Richard’s Blog…


Back in May in my bee meanderings I left you patiently waiting for the arrival of the swifts. With great delight these aerial scythes appeared slicing through a sunny morning as I got to the office. Their chattering cousins, the swallow, are a constant companion on the telegraph wires and my Estate sidekick, the mighty wren, is still in full voice!

The chalk downland turf has warmed up and is awash with colour, dominated by the yellow of horseshoe vetch and birds foot trefoil. The horseshoe vetch is the larval food plant for the Adonis blue butterfly and the first brood are prevalent on the wing at the moment. I only managed this one useable image of the Adonis, and even then it was camera shy and refused to show its electric blue wings.


This butterfly has an extremely interesting symbiotic relationship with ants! The ants offer some protection and tend to the larval stage of the butterflies and in turn they can feed off the sugary secretion produced by the larvae. I completely gave up on attempting to photograph the wall brown butterfly I came across. A distinctive species when viewed up close but not performing for my camera this week.

Birds foot trefoil is a curios fellow. It has obtained its name from the ‘design’ of its seed pods resembling a birds foot (including rear facing toe). When in flower it is locally referred to as bacon’n’eggs due to its hues of yellows and reds, which I find rather heart warming.

When talking about plants to others it is common practice to use the scientific or Latin name – in this case Lotus corniculatus. Problems can arise if we use the local names – ‘Up North’ they refer to birds foot trefoil as Granny’s toe nails. I won’t expand on that one!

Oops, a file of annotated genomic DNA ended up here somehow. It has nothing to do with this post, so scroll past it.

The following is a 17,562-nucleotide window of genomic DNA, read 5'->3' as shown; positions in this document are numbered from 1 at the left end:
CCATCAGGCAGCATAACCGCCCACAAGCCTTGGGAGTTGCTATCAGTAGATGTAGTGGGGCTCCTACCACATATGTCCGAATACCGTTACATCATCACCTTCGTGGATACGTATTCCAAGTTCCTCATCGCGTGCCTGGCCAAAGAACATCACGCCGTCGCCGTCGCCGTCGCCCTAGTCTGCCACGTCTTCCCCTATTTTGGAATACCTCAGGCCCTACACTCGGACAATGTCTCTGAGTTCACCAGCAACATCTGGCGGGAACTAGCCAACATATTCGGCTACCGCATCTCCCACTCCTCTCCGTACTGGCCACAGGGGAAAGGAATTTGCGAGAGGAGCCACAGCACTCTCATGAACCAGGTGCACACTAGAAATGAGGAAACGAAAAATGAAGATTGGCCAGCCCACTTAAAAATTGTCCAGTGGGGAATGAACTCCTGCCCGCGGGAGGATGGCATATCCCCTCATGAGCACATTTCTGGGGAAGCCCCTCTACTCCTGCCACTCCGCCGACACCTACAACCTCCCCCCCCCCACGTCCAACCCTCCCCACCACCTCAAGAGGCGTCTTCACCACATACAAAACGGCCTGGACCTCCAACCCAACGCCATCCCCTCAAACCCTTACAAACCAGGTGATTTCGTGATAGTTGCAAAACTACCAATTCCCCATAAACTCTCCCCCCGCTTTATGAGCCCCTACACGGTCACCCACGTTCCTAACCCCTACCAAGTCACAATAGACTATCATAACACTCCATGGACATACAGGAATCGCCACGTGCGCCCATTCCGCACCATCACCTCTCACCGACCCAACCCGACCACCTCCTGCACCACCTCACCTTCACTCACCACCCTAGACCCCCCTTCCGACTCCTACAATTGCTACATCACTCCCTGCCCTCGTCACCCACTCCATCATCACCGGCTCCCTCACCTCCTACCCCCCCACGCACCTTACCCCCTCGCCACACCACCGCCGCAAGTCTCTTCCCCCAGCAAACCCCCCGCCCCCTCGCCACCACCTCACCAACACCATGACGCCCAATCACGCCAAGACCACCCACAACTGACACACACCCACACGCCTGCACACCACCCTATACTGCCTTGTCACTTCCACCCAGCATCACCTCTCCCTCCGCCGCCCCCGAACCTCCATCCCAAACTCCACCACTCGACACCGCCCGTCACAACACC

Within the vineyard itself the myriad of flowers is wonderful. All kinds of wild flowers associated with more fertile ground have appeared such as poppy, scarlet pimpernel, bladder campion and swathes of forget-me-not as seen in between the chardonnay.


I did mention in the last blog, for the ‘initiated’, that last year we had a single Venus’s looking-glass plant on our western perimeter. It is with a huge smile (and accompanying fanfare or glass of Sussex sparkling) that I can report that this miniscule mauve marvel has appeared in good numbers.

This time it is showing well at the opposite side of the Estate in our flower rich headland. A rather extravagant name for such a delicate plant. The name actually derives from the seed which matures within the plant and makes its ‘skin’ so taut that it resembles the handle of a mirror.


I am having some huge issues with photographing some of the wildlife. Flowers on a calm day – easy. Bees on a hot afternoon – ok. Butterflies in situ – oh so difficult. Birds – not a chance with my camera. And the prize for the most difficult goes to – the brown hare. We have a healthy population here at Rathfinny and we see them lying up, or loping through the vines – but can I get a photo?

Off now to buy some camouflage paint, a hide and some patience…